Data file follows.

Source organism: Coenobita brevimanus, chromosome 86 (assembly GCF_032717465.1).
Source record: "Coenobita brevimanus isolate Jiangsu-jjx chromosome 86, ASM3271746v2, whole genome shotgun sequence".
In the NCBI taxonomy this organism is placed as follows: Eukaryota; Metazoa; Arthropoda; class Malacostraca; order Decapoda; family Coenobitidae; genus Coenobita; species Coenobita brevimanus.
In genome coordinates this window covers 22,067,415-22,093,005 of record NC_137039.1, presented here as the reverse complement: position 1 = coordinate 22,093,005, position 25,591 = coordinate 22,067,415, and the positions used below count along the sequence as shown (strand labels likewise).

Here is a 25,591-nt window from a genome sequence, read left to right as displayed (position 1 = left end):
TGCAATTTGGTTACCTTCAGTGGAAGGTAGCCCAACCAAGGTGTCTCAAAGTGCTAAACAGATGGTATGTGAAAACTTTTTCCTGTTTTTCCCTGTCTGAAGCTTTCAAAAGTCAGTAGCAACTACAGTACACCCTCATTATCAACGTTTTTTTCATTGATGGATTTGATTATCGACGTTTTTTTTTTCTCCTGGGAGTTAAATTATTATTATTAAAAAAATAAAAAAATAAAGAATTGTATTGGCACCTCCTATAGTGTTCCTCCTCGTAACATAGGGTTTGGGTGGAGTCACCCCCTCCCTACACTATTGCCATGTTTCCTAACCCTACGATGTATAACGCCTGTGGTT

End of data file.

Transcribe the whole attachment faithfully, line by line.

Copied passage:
Source organism: Coenobita brevimanus, chromosome 86 (assembly GCF_032717465.1).
Source record: "Coenobita brevimanus isolate Jiangsu-jjx chromosome 86, ASM3271746v2, whole genome shotgun sequence".
In the NCBI taxonomy this organism is placed as follows: Eukaryota; Metazoa; Arthropoda; class Malacostraca; order Decapoda; family Coenobitidae; genus Coenobita; species Coenobita brevimanus.
In genome coordinates this window covers 22,067,415-22,093,005 of record NC_137039.1, presented here as the reverse complement: position 1 = coordinate 22,093,005, position 25,591 = coordinate 22,067,415, and the positions used below count along the sequence as shown (strand labels likewise).

Here is a 25,591-nt window from a genome sequence, read left to right as displayed (position 1 = left end):
TGCAATTTGGTTACCTTCAGTGGAAGGTAGCCCAACCAAGGTGTCTCAAAGTGCTAAACAGATGGTATGTGAAAACTTTTTCCTGTTTTTCCCTGTCTGAAGCTTTCAAAAGTCAGTAGCAACTACAGTACACCCTCATTATCAACGTTTTTTTCATTGATGGATTTGATTATCGACGTTTTTTTTTTCTCCTGGGAGTTAAATTATTATTATTAAAAAAATAAAAAAATAAAGAATTGTATTGGCACCTCCTATAGTGTTCCTCCTCGTAACATAGGGTTTGGGTGGAGTCACCCCCTCCCTACACTATTGCCATGTTTCCTAACCCTACGATGTATAACGCCTGTGGTT